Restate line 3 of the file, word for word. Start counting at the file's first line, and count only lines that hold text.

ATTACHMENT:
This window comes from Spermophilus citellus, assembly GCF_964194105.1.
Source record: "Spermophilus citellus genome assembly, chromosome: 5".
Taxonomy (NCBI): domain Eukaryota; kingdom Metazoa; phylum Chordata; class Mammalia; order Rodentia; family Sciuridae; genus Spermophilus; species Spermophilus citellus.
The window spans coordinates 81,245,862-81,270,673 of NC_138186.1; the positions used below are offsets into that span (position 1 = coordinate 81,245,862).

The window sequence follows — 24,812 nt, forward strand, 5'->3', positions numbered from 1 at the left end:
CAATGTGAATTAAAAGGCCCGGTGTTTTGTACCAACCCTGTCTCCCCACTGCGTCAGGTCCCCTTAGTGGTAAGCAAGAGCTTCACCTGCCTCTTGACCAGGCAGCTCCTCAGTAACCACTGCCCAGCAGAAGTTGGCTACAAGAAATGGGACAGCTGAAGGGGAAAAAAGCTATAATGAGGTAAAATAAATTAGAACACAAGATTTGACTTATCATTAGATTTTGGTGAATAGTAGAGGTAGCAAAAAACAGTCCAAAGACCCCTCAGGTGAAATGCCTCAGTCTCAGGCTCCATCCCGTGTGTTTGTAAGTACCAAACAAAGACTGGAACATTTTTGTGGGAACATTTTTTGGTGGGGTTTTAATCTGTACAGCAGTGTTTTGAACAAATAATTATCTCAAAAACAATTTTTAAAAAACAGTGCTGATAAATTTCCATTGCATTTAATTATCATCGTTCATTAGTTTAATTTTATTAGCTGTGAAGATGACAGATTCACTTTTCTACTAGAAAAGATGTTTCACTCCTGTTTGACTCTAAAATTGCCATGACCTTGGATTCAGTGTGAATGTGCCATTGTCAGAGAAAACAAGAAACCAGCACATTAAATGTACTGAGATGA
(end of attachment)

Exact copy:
Taxonomy (NCBI): domain Eukaryota; kingdom Metazoa; phylum Chordata; class Mammalia; order Rodentia; family Sciuridae; genus Spermophilus; species Spermophilus citellus.